When I booked the tickets I was expecting a defence to the too often asked question ‘Why do you work in advertising? It makes women feel bad about themselves.’ I work in this industry because I love it. And to clarify, I don’t work on any accounts with the sole purpose of making anyone feel bad about themselves.
However, the talk I went to see was not what I expected. Laura gave us a show reel of advertising that has done real good for people around the world. But a defence to why she worked in advertising or why young people trying to get into advertising should go for it didn’t come. In fact, she said that she is ashamed to admit that she works in this industry. Not because she doesn’t like creativity, but because some people think that it is evil.
The main point to her presentation is that you should always try to do some good with your work, no matter what the client business. I enjoyed the case studies she compiled on when brands do/create something for the greater good. One that particularly stood out for me was superhero chemotherapy covers for children, helping them to get the courage they need to fight cancer.
One of the things that stuck with me is how, even at the level that she is, and with such strong opinions about how some brands conduct themselves (such as banks), it still didn’t stop her working on those accounts. So whilst I commend her sell on doing the best work that you can no matter the brief, I struggled to find inspiration from someone who is ashamed to admit that she works in this amazing industry. For me, the synopsis just didn’t match the film.
Here is what other members of Factor 3 thought about the Cheltenham Design Festival…
Victoria: I went to see ‘Devining the Future’, an interesting and inspirational interview with Harriet Vine, one half of Tatty Devine (my words not theirs). Harriet told the story of her college days studying art, to the market stall where they sold leather cuffs, through to the successful enterprise that Tatty Devine is today. A lot of the F3 ladies are customers of TD (myself included) and I was interested to know the story behind the company and what inspires them creatively. Harriet was incredibly down to earth, articulate and very engaging. Loved the David and Goliath battle with Claire’s Accessories as well as how her mother would allow her to bunk off school on Fridays so they could shop for fabric and dress patterns.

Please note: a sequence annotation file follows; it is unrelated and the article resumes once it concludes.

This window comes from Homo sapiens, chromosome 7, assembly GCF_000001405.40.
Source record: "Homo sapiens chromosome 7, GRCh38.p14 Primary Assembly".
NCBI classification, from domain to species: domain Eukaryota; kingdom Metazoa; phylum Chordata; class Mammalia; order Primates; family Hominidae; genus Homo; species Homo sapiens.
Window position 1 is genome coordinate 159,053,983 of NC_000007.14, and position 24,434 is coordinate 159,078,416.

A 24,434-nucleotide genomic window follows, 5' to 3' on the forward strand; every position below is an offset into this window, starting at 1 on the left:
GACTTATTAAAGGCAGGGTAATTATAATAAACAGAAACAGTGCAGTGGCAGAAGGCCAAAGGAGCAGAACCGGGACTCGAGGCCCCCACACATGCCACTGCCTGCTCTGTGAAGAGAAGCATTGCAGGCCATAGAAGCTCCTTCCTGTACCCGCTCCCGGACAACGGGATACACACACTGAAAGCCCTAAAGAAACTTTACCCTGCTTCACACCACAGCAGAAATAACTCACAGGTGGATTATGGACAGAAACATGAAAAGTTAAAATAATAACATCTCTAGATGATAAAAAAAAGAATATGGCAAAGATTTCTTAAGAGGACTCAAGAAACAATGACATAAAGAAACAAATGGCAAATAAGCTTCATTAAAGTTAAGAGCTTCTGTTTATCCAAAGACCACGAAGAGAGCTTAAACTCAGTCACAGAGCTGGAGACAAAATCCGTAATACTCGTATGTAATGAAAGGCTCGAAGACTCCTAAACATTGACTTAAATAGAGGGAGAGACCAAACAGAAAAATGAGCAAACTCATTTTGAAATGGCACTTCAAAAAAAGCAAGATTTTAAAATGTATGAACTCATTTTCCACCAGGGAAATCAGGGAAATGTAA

A very enjoyable hour which will see me hitting the TD website this weekend for new, gorgeous stuff.
Daniel: ‘A good idea allows you to blur ‘with Erik Kessels. With a back catalogue of work and clients to drool over, you could forgive Eric Kessels for simply delivering a ‘best of’ slide show, but instead he delivers a wonderful meandering guide to his approach to his creative life.
With a portfolio of work that constantly begs the question ‘how on earth did they manage to get this past the client?’ and personal work that shows real insight and humour. Eric Kessels is a storyteller, speaking with a comfortable passion and leaving you with all that you can hope for from any talk, feeling inspired and wanting for more.
Donna: ‘Design can make your feet itch’ with Jamie Ellul. Good talk about how Jamie progressed and is progressing through his design career. Inspiring for students/junior designers who have a passion to succeed. His luck in where he started on a placement, to gaining a full time job and has now worked on clients such as Channel 4, Royal Mail in his own agency Magpie Studio, before a lifestyle change and now freelancing to be able to spend more time with his family.
A motivational speech to those who want to succeed in this industry. I’ll leave you with his words of wisdom: ‘Comfort kills creativity’, which I think is true in various ways.
Liz: Jack Schulze, founder of design consultancy BERG and co-creator of the Little Printer, delivered a funny and informative talk about the emerging landscape of immaterials, new technologies and looks at how they will affect design.
Top three messages I took from it:
- User interaction is always key.
- Doug Hill wrote a lovely quote about Steve Jobs: “We believe that its technology married with the humanities that yield the result that makes the heart sing.” Implies that Apple products have soul, and people are attracted to those products because they feel that soul, consciously and unconsciously.
- Read “The Filth” by Grant Morrison, a graphic novel which apparently defies all logical storytelling, with its nonsensical plotlines and disregard for all dimensions!
See what others are saying on Twitter about the event.